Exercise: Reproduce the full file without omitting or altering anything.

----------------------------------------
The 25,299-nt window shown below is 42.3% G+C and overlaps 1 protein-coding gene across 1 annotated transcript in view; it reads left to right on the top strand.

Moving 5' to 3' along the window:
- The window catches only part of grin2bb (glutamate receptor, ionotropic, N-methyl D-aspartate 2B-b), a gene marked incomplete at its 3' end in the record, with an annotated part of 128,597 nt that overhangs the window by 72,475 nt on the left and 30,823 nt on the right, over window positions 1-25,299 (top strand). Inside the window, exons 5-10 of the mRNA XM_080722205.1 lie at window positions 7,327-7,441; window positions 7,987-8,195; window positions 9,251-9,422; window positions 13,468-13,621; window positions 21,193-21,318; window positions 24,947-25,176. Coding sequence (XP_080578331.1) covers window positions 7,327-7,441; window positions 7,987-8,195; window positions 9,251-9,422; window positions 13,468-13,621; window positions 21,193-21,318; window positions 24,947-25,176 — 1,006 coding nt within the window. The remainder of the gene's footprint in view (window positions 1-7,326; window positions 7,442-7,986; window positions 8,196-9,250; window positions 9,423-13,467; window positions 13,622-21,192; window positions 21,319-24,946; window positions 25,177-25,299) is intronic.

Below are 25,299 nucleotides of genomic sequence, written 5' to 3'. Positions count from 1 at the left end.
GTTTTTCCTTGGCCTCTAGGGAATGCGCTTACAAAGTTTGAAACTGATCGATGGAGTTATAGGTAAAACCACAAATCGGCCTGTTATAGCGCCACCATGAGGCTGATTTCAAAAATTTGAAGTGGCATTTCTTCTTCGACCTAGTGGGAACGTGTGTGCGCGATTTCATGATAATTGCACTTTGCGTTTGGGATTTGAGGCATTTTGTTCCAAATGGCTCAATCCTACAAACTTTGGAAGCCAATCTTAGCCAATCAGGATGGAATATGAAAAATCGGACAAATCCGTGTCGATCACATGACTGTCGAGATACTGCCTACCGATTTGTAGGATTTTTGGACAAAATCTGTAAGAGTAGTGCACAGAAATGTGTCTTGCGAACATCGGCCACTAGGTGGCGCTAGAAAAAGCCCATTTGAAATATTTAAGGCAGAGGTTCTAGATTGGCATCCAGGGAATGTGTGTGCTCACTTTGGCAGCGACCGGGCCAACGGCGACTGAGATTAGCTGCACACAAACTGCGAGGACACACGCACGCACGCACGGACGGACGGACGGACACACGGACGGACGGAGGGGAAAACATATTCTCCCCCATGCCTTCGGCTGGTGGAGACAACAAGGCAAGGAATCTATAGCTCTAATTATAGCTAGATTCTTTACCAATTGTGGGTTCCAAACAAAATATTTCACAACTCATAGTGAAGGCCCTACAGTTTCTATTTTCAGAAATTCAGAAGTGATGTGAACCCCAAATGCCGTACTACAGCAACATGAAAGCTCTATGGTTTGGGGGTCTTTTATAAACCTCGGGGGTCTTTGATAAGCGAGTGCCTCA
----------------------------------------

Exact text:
The 25,299-nt window shown below is 42.3% G+C and overlaps 1 protein-coding gene across 1 annotated transcript in view; it reads left to right on the top strand.

Moving 5' to 3' along the window:
- The window catches only part of grin2bb (glutamate receptor, ionotropic, N-methyl D-aspartate 2B-b), a gene marked incomplete at its 3' end in the record, with an annotated part of 128,597 nt that overhangs the window by 72,475 nt on the left and 30,823 nt on the right, over window positions 1-25,299 (top strand). Inside the window, exons 5-10 of the mRNA XM_080722205.1 lie at window positions 7,327-7,441; window positions 7,987-8,195; window positions 9,251-9,422; window positions 13,468-13,621; window positions 21,193-21,318; window positions 24,947-25,176. Coding sequence (XP_080578331.1) covers window positions 7,327-7,441; window positions 7,987-8,195; window positions 9,251-9,422; window positions 13,468-13,621; window positions 21,193-21,318; window positions 24,947-25,176 — 1,006 coding nt within the window. The remainder of the gene's footprint in view (window positions 1-7,326; window positions 7,442-7,986; window positions 8,196-9,250; window positions 9,423-13,467; window positions 13,622-21,192; window positions 21,319-24,946; window positions 25,177-25,299) is intronic.

Below are 25,299 nucleotides of genomic sequence, written 5' to 3'. Positions count from 1 at the left end.
GTTTTTCCTTGGCCTCTAGGGAATGCGCTTACAAAGTTTGAAACTGATCGATGGAGTTATAGGTAAAACCACAAATCGGCCTGTTATAGCGCCACCATGAGGCTGATTTCAAAAATTTGAAGTGGCATTTCTTCTTCGACCTAGTGGGAACGTGTGTGCGCGATTTCATGATAATTGCACTTTGCGTTTGGGATTTGAGGCATTTTGTTCCAAATGGCTCAATCCTACAAACTTTGGAAGCCAATCTTAGCCAATCAGGATGGAATATGAAAAATCGGACAAATCCGTGTCGATCACATGACTGTCGAGATACTGCCTACCGATTTGTAGGATTTTTGGACAAAATCTGTAAGAGTAGTGCACAGAAATGTGTCTTGCGAACATCGGCCACTAGGTGGCGCTAGAAAAAGCCCATTTGAAATATTTAAGGCAGAGGTTCTAGATTGGCATCCAGGGAATGTGTGTGCTCACTTTGGCAGCGACCGGGCCAACGGCGACTGAGATTAGCTGCACACAAACTGCGAGGACACACGCACGCACGCACGGACGGACGGACGGACACACGGACGGACGGAGGGGAAAACATATTCTCCCCCATGCCTTCGGCTGGTGGAGACAACAAGGCAAGGAATCTATAGCTCTAATTATAGCTAGATTCTTTACCAATTGTGGGTTCCAAACAAAATATTTCACAACTCATAGTGAAGGCCCTACAGTTTCTATTTTCAGAAATTCAGAAGTGATGTGAACCCCAAATGCCGTACTACAGCAACATGAAAGCTCTATGGTTTGGGGGTCTTTTATAAACCTCGGGGGTCTTTGATAAGCGAGTGCCTCA